You can also decide on more than one marble for each time your child finishes part of a goal. Writing these goals down on a piece of paper, a poster, etc. may be a good idea so that there are no questions. You may decide on multiple goals, for example:
Put a marble in the jar for every page your child reads after their 20 minutes. And in addition, if they finish a book or try a different genre, add extra marbles. You make the rules – I’m just throwing out suggestions.
You can also use my Reading Challenge document from another post for ideas and give your child a marble (or more) for each item completed. If you’d like the document so that you can print it or edit it, email me at email@example.com.
THE REWARDS – There are tons of rewards you can pick, for example:
Let your child stay up a half hour past their bedtime.
Give your child a dinner at a restaurant and they pick of a restaurant.
Give your child a coupon for ice cream.
Go to the movies.
Give a $20 bill for a shopping outing.
Have them pick out a new book.
Plan a popcorn party.
Host a game night.
Make a library date.
Make a date to make brownies.
Plan a sleepover.
Have a pillow fight.
A Few Other Ideas for Reading Incentives
- Add a smiley face sticker to this incentive chart for any of the goals completed from above and then give your child any of the rewards from the above rewards list when they finish the whole card, the whole role, etc. You make the rules however you see fit.
2. Use the puncher to punch the punch card for any of the goals that have been completed from the above list. Then give your child any of the rewards from the above list when they finish the whole card, half the card, etc.
3. GIve your child a raffle ticket for each goal they finish and give them a reward from the reward list above.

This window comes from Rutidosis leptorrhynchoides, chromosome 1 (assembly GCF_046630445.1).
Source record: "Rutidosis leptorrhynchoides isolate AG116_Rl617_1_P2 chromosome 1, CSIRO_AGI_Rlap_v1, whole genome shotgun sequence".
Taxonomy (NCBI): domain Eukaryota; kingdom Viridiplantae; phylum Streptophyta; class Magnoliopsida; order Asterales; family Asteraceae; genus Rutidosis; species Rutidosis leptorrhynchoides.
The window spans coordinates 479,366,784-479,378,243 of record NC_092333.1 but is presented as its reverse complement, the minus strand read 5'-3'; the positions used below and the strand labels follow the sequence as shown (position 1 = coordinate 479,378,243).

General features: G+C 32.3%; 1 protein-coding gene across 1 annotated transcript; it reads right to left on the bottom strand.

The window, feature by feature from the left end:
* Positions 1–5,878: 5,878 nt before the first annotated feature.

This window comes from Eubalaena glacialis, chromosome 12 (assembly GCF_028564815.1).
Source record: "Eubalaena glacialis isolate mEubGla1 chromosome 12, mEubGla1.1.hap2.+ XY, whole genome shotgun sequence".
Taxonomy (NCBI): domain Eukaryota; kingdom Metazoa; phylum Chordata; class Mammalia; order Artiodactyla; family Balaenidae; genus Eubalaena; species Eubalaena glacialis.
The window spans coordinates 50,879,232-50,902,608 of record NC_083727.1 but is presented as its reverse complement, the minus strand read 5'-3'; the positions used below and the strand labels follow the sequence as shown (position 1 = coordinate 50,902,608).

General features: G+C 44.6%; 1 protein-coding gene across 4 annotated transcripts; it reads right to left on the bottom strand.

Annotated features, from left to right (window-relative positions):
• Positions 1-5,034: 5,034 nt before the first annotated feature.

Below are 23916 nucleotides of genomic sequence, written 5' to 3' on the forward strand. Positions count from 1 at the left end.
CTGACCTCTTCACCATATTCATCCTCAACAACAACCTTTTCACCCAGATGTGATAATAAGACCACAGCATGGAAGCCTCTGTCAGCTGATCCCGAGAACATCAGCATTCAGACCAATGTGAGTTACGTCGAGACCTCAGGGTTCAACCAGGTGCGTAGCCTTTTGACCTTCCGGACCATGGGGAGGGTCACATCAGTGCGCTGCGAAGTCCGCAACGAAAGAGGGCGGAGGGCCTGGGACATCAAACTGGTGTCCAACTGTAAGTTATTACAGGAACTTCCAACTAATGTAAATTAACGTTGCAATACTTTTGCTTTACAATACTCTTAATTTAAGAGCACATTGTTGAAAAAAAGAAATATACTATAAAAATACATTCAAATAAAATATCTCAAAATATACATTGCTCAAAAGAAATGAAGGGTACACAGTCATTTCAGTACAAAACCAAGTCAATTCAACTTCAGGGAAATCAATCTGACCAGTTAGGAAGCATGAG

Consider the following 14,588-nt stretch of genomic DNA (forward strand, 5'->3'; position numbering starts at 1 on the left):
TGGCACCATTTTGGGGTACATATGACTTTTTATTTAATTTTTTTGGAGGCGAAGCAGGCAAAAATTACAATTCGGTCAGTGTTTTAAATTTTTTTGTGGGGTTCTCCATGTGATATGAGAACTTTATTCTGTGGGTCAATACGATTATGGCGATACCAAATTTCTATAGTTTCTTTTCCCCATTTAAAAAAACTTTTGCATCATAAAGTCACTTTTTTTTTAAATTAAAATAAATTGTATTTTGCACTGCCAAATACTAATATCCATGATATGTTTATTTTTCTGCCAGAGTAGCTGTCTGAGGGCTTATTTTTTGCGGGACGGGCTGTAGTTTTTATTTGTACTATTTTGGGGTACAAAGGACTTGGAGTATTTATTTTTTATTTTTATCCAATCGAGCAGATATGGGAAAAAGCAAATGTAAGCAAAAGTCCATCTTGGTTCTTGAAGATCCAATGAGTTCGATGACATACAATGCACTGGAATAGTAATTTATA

And Check Out These Great posts and pages:
- 5 Ways to help Kids Who Can’t Focus to Read
- Back to School Goals for Kids
- Reading Motivation Activities
- Help for a Child with ADHD at School
- Free Ebooks for Kids and Directions
- How to Help a Child with ADHD
- Educational Gifts that Promote Learning
- How to Help Your Struggling Reader at Home
- 3 Reasons Why Your Child Won’t Read
- 25 Ideas for Reading Skills Practice at Home!
- Books for Boys Who Hate to Read and Tips to Get Them Reading Today
- How to Help Your Child Get Ready to Read
- How to get a Reluctant Reader to Read!
- Is Your Child a Reluctant Reader?
- Motivate your Child to Read More – a Reading Challenge!
- Super Fun Ideas For Reading Practice
- Help your Child Find the Right Book!
- Memory Techniques to Help Your Child Remember Information
- Funny Books Can Get Kids Reading!
- Graphic Novels Can Get Kids Reading!
- Scary Books to Get Kids to Read More!
- How to Get Your Child to Read – Kindergarten and First Grade
There are ways to motivate a reluctant reader at home. I hope these incentives help! Getting kids to read and to love reading is not a simple task, and it takes a different amount of time for each child.
I’d love to hear from you so let me know if there’s something I can help you with (and for you to let me know if you tried any of these incentives)! Please leave a comment or question below or email me at firstname.lastname@example.org.